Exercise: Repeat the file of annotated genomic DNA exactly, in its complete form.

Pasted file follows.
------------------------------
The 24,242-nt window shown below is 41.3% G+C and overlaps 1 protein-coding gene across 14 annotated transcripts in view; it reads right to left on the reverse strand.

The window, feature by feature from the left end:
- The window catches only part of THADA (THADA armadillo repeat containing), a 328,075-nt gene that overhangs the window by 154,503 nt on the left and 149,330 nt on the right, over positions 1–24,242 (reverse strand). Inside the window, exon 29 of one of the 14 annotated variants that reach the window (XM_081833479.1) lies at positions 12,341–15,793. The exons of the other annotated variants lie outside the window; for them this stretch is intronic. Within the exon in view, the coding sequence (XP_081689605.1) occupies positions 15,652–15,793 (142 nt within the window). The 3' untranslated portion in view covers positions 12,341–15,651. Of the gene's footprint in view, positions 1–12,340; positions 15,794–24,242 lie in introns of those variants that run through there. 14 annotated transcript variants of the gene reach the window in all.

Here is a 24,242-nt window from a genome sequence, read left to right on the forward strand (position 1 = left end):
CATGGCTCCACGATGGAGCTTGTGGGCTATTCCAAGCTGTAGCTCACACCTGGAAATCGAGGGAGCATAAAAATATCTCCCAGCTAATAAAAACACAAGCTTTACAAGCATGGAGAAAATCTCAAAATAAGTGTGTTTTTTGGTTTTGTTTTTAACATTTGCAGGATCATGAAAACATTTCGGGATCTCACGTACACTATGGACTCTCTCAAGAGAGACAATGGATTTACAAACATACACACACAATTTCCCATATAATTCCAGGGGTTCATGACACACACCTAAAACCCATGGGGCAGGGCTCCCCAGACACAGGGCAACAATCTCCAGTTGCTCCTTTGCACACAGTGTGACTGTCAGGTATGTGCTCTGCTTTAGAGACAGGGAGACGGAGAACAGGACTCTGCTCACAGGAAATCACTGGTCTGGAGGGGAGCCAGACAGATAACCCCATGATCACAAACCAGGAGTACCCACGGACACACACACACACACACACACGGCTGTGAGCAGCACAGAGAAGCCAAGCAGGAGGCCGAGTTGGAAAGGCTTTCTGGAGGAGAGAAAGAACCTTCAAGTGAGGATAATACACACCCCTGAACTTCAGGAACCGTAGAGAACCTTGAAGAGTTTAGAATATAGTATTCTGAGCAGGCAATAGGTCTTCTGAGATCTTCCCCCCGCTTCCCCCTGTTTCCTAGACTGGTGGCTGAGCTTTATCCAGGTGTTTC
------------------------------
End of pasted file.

The 24,242-nt window shown below is 41.3% G+C and overlaps 1 protein-coding gene across 14 annotated transcripts in view; it reads right to left on the reverse strand.

The window, feature by feature from the left end:
- The window catches only part of THADA (THADA armadillo repeat containing), a 328,075-nt gene that overhangs the window by 154,503 nt on the left and 149,330 nt on the right, over positions 1–24,242 (reverse strand). Inside the window, exon 29 of one of the 14 annotated variants that reach the window (XM_081833479.1) lies at positions 12,341–15,793. The exons of the other annotated variants lie outside the window; for them this stretch is intronic. Within the exon in view, the coding sequence (XP_081689605.1) occupies positions 15,652–15,793 (142 nt within the window). The 3' untranslated portion in view covers positions 12,341–15,651. Of the gene's footprint in view, positions 1–12,340; positions 15,794–24,242 lie in introns of those variants that run through there. 14 annotated transcript variants of the gene reach the window in all.

Here is a 24,242-nt window from a genome sequence, read left to right on the forward strand (position 1 = left end):
CATGGCTCCACGATGGAGCTTGTGGGCTATTCCAAGCTGTAGCTCACACCTGGAAATCGAGGGAGCATAAAAATATCTCCCAGCTAATAAAAACACAAGCTTTACAAGCATGGAGAAAATCTCAAAATAAGTGTGTTTTTTGGTTTTGTTTTTAACATTTGCAGGATCATGAAAACATTTCGGGATCTCACGTACACTATGGACTCTCTCAAGAGAGACAATGGATTTACAAACATACACACACAATTTCCCATATAATTCCAGGGGTTCATGACACACACCTAAAACCCATGGGGCAGGGCTCCCCAGACACAGGGCAACAATCTCCAGTTGCTCCTTTGCACACAGTGTGACTGTCAGGTATGTGCTCTGCTTTAGAGACAGGGAGACGGAGAACAGGACTCTGCTCACAGGAAATCACTGGTCTGGAGGGGAGCCAGACAGATAACCCCATGATCACAAACCAGGAGTACCCACGGACACACACACACACACACACACGGCTGTGAGCAGCACAGAGAAGCCAAGCAGGAGGCCGAGTTGGAAAGGCTTTCTGGAGGAGAGAAAGAACCTTCAAGTGAGGATAATACACACCCCTGAACTTCAGGAACCGTAGAGAACCTTGAAGAGTTTAGAATATAGTATTCTGAGCAGGCAATAGGTCTTCTGAGATCTTCCCCCCGCTTCCCCCTGTTTCCTAGACTGGTGGCTGAGCTTTATCCAGGTGTTTC